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Protecting your farm’s assets

These six strategies will ensure you get much more than just the tax benefits of forming a farm corporation

Many farms that incorporate do so for tax purposes. After all, there are definite tax advantages available to a corporation and its shareholders that are not available to individuals or partnerships.

But farm businesses should be careful that they don’t let the tax tail wag the dog, says Jerry Lupkowski, a senior partner with MNP at its Portage la Prairie, Man. office.

“Tax is hugely important, but there are many more reasons to incorporate a business, such as protecting assets,” Lupkowski says. “We encourage our clients to take a look at the whole picture and make sure they’re not only getting the tax advantages of incorporation but also the creditor-proofing advantages.”

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#1 Keep personal and business assets separate

Personal and business assets should be kept separate, and owners must decide which assets will be moved into the corporation and which assets will remain outside of it. Advisers often suggest that farmers keep their land under personal ownership, or in a separate holding company, rather than end up with all their hard-earned eggs in one basket.

“If a farm is properly incorporated, assets such as equipment or farm buildings will be inside the company, but the land remains as a personal asset outside of the company,” says Lupkowski. “This means that if someone accidentally gets run through the combine, it’s the company that gets sued because it owns the combine. It doesn’t mean that the spouse can’t sue the individual who owns the land but the chances are she will not be successful. If the land is not owned by the company, it’s not exposed in the event of this kind of situation.”

One of the first things farm owners have to get their head around when they incorporate is that the corporation is an entity in its own right, and they have to ensure that any business dealings for that corporation are done under the correct, full, legal name.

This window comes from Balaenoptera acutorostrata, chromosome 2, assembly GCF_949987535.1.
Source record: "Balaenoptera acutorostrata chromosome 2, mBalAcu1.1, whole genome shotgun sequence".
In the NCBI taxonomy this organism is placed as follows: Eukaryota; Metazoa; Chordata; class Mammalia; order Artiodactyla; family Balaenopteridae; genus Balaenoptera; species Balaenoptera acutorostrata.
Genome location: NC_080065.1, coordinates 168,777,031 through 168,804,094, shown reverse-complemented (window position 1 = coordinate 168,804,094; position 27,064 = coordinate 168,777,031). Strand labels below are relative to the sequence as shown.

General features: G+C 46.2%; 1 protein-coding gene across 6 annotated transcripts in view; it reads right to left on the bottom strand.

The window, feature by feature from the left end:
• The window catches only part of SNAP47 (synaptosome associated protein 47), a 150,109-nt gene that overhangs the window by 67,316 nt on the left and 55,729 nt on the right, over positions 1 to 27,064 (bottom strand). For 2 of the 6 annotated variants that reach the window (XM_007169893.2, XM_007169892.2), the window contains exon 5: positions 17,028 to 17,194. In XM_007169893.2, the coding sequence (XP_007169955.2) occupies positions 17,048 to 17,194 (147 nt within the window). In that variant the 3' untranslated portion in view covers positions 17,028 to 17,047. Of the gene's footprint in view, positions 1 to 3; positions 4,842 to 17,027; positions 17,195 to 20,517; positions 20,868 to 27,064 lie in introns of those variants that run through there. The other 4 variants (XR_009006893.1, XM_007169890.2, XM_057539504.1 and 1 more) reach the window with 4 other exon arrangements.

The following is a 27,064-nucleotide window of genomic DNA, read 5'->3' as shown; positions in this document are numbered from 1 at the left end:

“If a farmer has incorporated the farm, he or she needs to tell all the creditors, suppliers, the bank, and everybody he or she deals with the new operating name for that corporation,” says Lupkowski. “If a farmer has been dealing with the same fertilizer company forever, it’s easy to get too comfortable with saying it’s for Jerry’s Farm, but now it’s no longer Jerry’s Farm, it’s Jerry’s Farm Ltd. So that is the name the fertilizer bill should be made out to, or Jerry could find himself personally liable for that bill instead of the company.”

But it’s not just about credit-proofing, adds Lupkowski. “It affects income taxes too, because if Jerry bought the fertilizer, the company can’t get a deduction for it because it’s not a business expense. Similarly, if Jerry bought a pickup truck, and it’s really a corporate asset, the corporation could have claimed the GST back if it had purchased the vehicle, but Jerry can’t. So for many reasons farmers should make sure they’re operating in the proper legal setting.”

Farm business owners should never use personal credit cards or personal lines of credit for their business because even if they’ve done a great job of sheltering personal assets, if they run all their input purchases, for example, through a personal credit card, they’re exposing those assets, adds Lupkowski. “The credit card company comes after the individual whose name is on the credit card,” he says. “It doesn’t see the company, even though the farmer bought the fertilizer or chemicals for the company. The reward points aren’t worth losing your house for.”

#2 Protect against dangers beyond your control

Similarly, assets need to be protected as much as possible from unforeseen, catastrophic events — such as BSE, food scares or trade issues — that can devastate the industry. “You weren’t negligent, you didn’t do anything wrong, so you need to ensure you, your family and what you’ve earned over the years are safe should you encounter something beyond your control,” says Lupkowski.

There are legitimate tax advantages to being a director of the farm corporation. Commonly a spouse is made a director so he or she can be paid a director’s fee to split income. But that can expose personal assets to unnecessary risks.

“You can be an owner or shareholder without being a director,” explains Lupkowski.

“If your business doesn’t succeed and you have your spouse listed as a director, they’re liable to third-party creditors, and things such as unpaid employee wages, GST, PST or payroll deductions. If they have assets outside of the business, it’s maybe a good idea not to make them a director to safeguard those personal assets if things go wrong.”

#3 Have a shareholder’s agreement in place

Protecting assets from third-party creditors is one thing, but all too often the real threat to personal and business assets can come from within.

Farm businesses, especially those that only involve family members, can be far too complacent about their business relationships, which means they don’t plan ahead for a situation where things go sour because of a family dispute or marital breakup.

“When things are going well, that’s the time to get all your documents in place because everybody’s willing to work with you,” says Lupkowski. “When things are looking sketchy, it’s too late to fix it.”

“It’s a situation,” he adds, “that’s more common that we would like to see.”